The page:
These ruminations come in the wake of the B3TZ team this week doing a big think on our own relationship with Facebook. As a social game the advantages of platforming on Facebook used to be compelling. Less so now, especially if you’re trying to include sponsors as first-class citizens in your games. In fact, finding the right distance from massive social graphs is going to be key to us keeping everyone happy and is a core competency we’re growing. Zynga is starting to look to me like the latest in a long line of cautionary tales about the tears of sadness that flow from outsourcing a strategic function.

I doubt Zynga will disappear totally, although it wouldn’t surprise me to see them get eaten up by a Yahoo or firesaled Digg-style once the strongest EA jumpers evaporate. More likely ZNGA will zombie-shuffle for a few years before any major inflections or tombstones. But part of me is looking for a history rhyme here, where Pincus gets whacked soonish and comes back in a few years with just a little more grown-up in his leadership mix to some kind of Jobsian triumph.

Where In The World Is Fake Steve?

real_dan_lyons_comedyI miss Fake Steve like crazy. I’m not sure the FSJ blog (2006-2010ish) will count as interwebs literature for my grandchildren but I lived on that site for a few years and read every post several times. I thought FSJ perfectly captured the top of the Apple curve and he paid a much deeper tribute to Jobs than the official hagiography by Isaacson. How can you read FSJ’s farewell comments to Steve and not see how personally invested Fake Steve was in Real Steve?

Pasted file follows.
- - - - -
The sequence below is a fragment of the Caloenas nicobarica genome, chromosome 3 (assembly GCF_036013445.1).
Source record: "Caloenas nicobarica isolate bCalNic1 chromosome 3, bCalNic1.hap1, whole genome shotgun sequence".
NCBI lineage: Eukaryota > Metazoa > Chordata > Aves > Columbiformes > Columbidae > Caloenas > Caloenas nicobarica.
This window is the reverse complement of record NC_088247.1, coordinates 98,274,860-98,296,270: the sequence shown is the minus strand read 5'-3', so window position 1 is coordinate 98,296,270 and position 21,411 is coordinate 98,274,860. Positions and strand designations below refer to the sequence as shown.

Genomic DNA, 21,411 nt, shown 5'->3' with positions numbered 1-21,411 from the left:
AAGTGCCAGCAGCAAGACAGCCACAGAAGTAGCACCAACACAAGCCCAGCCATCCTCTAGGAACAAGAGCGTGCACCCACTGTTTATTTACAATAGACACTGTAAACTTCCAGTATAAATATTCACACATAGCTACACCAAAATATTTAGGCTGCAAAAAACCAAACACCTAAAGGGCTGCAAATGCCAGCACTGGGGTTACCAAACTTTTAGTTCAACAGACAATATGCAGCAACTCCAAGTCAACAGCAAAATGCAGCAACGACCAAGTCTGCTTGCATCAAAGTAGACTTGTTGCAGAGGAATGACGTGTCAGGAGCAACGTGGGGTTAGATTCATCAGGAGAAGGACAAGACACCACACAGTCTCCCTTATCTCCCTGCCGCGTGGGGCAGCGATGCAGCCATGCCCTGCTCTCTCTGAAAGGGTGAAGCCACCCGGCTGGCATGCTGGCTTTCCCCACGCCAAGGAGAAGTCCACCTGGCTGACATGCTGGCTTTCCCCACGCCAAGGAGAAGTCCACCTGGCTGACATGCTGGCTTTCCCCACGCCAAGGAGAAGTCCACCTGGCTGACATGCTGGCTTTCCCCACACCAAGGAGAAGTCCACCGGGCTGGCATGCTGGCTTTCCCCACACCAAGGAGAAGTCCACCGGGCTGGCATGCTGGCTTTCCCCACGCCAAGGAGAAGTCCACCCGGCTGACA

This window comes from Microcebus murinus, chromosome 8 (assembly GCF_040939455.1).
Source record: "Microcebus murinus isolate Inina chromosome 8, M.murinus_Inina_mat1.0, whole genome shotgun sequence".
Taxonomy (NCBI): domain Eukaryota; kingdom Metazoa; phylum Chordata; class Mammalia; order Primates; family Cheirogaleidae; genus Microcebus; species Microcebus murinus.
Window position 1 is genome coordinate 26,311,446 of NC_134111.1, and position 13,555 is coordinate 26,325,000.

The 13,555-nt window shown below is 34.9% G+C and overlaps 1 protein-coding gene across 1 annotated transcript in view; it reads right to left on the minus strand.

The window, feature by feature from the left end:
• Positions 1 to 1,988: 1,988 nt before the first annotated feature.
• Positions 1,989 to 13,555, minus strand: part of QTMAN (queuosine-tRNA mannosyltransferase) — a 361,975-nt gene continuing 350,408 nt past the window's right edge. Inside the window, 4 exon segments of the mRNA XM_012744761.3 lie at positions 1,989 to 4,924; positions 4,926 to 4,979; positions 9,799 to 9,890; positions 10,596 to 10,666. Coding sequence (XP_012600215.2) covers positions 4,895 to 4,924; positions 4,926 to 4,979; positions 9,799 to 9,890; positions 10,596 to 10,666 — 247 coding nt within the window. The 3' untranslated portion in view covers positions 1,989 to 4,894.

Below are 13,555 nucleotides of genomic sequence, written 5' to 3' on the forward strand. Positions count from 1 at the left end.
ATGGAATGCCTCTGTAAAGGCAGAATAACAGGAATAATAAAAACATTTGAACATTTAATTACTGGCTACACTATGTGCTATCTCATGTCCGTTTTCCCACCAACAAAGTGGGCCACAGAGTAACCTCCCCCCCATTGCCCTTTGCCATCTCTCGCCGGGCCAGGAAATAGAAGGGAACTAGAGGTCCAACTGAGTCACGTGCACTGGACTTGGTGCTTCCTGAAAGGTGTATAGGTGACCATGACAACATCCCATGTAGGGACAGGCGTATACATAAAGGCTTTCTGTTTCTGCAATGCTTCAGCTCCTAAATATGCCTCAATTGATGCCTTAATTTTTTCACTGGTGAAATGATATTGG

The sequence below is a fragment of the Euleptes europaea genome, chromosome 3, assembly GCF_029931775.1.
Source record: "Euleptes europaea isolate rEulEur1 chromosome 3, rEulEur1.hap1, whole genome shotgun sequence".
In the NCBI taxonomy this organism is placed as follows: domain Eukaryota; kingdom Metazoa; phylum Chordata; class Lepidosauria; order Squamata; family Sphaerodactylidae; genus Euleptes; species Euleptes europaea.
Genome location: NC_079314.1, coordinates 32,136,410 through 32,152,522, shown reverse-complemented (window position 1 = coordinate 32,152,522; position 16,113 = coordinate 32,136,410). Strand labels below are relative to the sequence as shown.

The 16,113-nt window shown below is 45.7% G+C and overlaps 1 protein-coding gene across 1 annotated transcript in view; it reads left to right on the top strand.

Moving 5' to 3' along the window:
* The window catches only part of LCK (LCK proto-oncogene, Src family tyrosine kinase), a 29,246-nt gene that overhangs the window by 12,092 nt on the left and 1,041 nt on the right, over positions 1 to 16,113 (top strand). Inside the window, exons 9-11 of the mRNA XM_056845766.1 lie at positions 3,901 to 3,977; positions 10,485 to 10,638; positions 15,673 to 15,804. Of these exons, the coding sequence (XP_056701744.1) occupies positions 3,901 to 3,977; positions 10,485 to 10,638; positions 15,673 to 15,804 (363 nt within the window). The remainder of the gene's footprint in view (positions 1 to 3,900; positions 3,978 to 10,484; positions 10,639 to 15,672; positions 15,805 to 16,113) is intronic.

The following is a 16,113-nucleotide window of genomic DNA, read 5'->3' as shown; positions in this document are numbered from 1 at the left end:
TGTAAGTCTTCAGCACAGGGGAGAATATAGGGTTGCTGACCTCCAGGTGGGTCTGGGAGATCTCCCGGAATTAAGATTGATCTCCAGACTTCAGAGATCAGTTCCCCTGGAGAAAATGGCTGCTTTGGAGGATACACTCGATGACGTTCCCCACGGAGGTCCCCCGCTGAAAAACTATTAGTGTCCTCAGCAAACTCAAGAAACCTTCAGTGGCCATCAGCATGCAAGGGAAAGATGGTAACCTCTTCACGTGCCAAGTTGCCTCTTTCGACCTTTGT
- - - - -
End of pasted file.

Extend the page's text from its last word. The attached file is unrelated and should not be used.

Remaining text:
One of the things I’ve come to like about Dan Lyons was that he doesn’t seem to be a real journalist — he’s more like a class clown, that smart bored kid in class who tortured a bad teacher. As Fake Steve he had an ideal platform for outing phonies — Steven J. Vaughn-Nichols comes immediately to mind. And he could see right through under-qualified posers like Jonathan Schwartz (My LIttle Pony!). But even outside the safe haven of anonymity he had no trouble slugging it out on live TV with a pompous fake like Jim Goldman — an episode that apparently proved that the Real Dan Lyons wasn’t cut out for grown up work and which certainly cost Jim Goldman his job. Lyons’ lack of “editorial distance” showed up as personal attacks, yes, but even when he wrote his own mea culpas he didn’t spare himself. He just gets personal by default, and I love it.

So I’m waiting for that personal Dan Lyons to show up again, although I’m sure there’s a mortgage to blame somewhere. He moved on from Forbes / FSJ to ReadWrite and tried managing people and a publication for a bit, but that didn’t seem like a good fit to me, despite various spins on his exit.

And now Fake Steve is at Hubspot — a marketing software company? A somewhat odd move IMVHO. And now they have him writing blog posts (here and here) that look like Buzzfeed formula “lists” for grownups? Arrrgghh.. As the fake mobster in the Clouseau movies would say, “something is cuckoostska around here!”

Oy vey, I’m ready for the next caper, something very personal and a little unsafe..